¶ 42.   Stephanie contends that her conviction was based wholly upon circumstantial evidence, and as such, the evidence was legally insufficient to support her conviction.   In support of this argument, Stephanie focuses our attention to Steele v. State, 544 So.2d 802 (Miss.1989).   In Steele, the defendant was found guilty of capital murder in the death of a 23-month-old infant.  Id. at 803.   The defendant was home alone with the child when she incurred fatal head injuries.  Id. The medical evidence was susceptible to two interpretations, one of which was that the child fell from her bed and sustained the injuries when her head hit the floor.  Id. at 805-06.   The State's theory was that Steele had inflicted the injuries on the child.  Id. This Court ruled that the trial court should have granted the defendant's motion for J.N.O.V. because the evidence was insufficient to support the conviction.  Steele is distinguishable from the facts in the case sub judice because, here, the conviction is not based exclusively upon circumstantial evidence.

¶ 43.  “Circumstantial evidence need not exclude every ‘possible doubt,’ but only every other ‘reasonable’ hypothesis of innocence.”   Neal v. State, 805 So.2d 520, 526 (Miss.2002) (quoting Tolbert v. State, 407 So.2d 815, 820 (Miss.1981)).   However, we have held that a circumstantial evidence case is one in which there is neither an eyewitness nor a confession to the crime.  Mangum v. State, 762 So.2d 337, 344 (Miss.2000).  Steele provides no support for Stephanie's contention because its facts fail to contain either an eyewitness or a confession to the crime.   However, the case sub judice is not solely based upon circumstantial evidence in that the defendant confessed to the crime charged.   During the trial, Burnett testified to the following:

“[Stephanie] told me that [David] had expressed to her that he wanted to die and he asked her to help him.   And [Stephanie] told me that she injected him with two sedatives and a heart medication, I believe.”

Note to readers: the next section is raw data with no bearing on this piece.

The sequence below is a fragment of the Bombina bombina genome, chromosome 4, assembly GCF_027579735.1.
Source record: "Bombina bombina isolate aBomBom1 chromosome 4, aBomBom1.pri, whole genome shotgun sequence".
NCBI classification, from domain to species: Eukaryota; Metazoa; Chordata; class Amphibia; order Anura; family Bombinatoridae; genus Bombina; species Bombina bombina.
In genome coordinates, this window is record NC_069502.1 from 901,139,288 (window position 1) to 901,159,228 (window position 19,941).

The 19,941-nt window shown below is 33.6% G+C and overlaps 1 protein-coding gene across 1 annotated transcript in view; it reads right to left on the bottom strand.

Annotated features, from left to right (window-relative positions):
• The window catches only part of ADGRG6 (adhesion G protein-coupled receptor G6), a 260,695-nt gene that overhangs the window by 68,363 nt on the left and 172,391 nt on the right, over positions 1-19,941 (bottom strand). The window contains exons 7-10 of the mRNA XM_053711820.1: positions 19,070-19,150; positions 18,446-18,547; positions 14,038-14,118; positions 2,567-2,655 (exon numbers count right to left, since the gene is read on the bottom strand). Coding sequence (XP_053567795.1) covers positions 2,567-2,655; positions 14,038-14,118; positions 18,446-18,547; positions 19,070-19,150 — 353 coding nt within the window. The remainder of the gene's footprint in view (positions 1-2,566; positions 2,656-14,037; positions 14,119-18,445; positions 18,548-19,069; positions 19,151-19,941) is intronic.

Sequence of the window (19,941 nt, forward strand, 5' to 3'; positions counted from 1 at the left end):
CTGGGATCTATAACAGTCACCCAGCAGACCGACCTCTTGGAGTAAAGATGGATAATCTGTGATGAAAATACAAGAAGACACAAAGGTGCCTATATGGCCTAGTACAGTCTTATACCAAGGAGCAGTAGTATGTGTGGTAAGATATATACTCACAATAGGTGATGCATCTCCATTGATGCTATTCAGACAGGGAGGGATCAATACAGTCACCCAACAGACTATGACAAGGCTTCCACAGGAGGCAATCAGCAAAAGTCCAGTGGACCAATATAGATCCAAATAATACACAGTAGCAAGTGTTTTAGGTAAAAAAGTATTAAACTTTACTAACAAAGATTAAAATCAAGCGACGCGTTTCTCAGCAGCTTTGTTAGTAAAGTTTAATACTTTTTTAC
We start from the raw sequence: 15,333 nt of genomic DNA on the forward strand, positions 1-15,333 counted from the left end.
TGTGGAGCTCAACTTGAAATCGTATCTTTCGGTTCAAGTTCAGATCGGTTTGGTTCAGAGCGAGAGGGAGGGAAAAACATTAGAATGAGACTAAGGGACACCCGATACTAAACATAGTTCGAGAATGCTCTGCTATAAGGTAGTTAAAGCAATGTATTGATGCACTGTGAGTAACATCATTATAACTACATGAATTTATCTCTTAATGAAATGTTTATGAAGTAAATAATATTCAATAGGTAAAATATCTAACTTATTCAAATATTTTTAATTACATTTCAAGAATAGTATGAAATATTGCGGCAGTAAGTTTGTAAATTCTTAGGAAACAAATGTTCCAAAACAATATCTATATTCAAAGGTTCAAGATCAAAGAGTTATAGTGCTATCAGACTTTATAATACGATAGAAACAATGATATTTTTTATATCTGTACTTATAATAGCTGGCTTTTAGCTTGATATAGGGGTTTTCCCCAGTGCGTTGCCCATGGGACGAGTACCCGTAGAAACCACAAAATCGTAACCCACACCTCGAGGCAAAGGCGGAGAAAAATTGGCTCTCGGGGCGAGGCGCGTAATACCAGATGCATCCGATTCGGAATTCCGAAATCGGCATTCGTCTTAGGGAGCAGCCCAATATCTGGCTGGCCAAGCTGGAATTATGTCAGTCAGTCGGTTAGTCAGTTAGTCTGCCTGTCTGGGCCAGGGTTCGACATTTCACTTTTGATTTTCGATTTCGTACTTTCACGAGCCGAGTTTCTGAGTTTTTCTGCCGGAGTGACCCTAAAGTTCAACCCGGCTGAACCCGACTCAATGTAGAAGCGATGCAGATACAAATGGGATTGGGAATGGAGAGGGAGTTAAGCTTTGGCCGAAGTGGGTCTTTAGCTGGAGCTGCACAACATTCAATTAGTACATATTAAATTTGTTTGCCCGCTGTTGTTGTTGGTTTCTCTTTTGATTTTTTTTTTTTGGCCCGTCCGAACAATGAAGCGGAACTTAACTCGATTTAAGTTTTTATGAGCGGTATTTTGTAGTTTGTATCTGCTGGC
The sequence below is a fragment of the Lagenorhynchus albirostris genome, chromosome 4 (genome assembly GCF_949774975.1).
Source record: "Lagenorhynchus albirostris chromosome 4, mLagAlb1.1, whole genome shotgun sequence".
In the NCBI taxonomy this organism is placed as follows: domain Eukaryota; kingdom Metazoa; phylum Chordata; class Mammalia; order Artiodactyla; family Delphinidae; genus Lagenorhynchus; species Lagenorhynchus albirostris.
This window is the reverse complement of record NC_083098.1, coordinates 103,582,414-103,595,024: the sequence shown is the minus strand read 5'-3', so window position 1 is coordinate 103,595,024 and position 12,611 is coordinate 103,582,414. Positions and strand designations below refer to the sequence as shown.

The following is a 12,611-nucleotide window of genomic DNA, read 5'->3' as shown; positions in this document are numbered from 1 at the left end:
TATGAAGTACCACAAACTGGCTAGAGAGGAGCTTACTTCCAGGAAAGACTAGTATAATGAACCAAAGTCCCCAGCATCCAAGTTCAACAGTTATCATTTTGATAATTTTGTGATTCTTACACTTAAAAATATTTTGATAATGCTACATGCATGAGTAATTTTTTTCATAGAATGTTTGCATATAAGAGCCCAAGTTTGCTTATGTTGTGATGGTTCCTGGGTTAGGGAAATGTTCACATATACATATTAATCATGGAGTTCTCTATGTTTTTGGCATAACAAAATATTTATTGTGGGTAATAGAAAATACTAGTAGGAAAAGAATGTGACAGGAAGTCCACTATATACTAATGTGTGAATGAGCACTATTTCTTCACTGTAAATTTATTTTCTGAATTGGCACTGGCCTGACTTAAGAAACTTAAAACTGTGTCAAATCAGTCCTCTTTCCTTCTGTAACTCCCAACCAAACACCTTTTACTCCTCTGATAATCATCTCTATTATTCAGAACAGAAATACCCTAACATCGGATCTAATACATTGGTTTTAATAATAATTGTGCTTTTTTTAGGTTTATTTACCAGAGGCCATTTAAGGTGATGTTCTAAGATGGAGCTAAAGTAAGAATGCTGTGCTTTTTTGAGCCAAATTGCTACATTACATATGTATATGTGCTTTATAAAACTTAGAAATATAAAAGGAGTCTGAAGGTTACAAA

Thus, Stephanie's statement to Burnett took this case out of the realm of wholly circumstantial evidence.   Burnett's testimony was clearly admissible pursuant to Rule 801(d)(2) of the Mississippi Rules of Evidence, as an admission by a party-opponent.   Certainly, Stephanie could have attacked the statement's truth or the veracity of the witness on cross-examination or through witnesses of her own.   However, the weight afforded to Burnett's testimony was an issue solely for the jury.   In addition to Burnett's testimony, the State offered testimony from several witnesses which established that Stephanie possessed the motive, opportunity, ability and knowledge to have committed this crime.

¶ 44.   Considering the evidence offered by the State, Stephanie's argument that the trial court erred in denying her motions for directed verdict and J.N.O.V. is unpersuasive.   When observed in the light most favorable to the State and with the State receiving the benefit of all favorable inferences, we conclude that the evidence presented was legally sufficient to support the conviction in this case.

IV. Karen Burnett's testimony.

¶ 45.   Stephanie avers that the Burnett's testimony concerning the confession should have been stricken and given no credibility whatsoever.

¶ 46.   The standard of review this Court employs regarding admission or exclusion of evidence is an abuse of discretion.  Clark v. State, 891 So.2d 136, 139 (Miss.2004);  Parks v. State, 884 So.2d 738, 742 (Miss.2004);  Herring v. Poirrier, 797 So.2d 797, 804 (Miss.2000).  “The trial judge is empowered with the discretion to consider and to decide what evidence is admissible, and unless this judicial discretion is so abused as to be prejudicial to the accused, then, the ruling of the lower court must be affirmed.”  Poirrier, 797 So.2d at 804.   Where error involves the admission or exclusion of evidence, this Court “will not reverse unless the error adversely affects a substantial right of a party.”  Ladnier v. State, 878 So.2d 926, 933 (Miss.2004) (quoting Whitten v. Cox, 799 So.2d 1, 13 (Miss.2000)).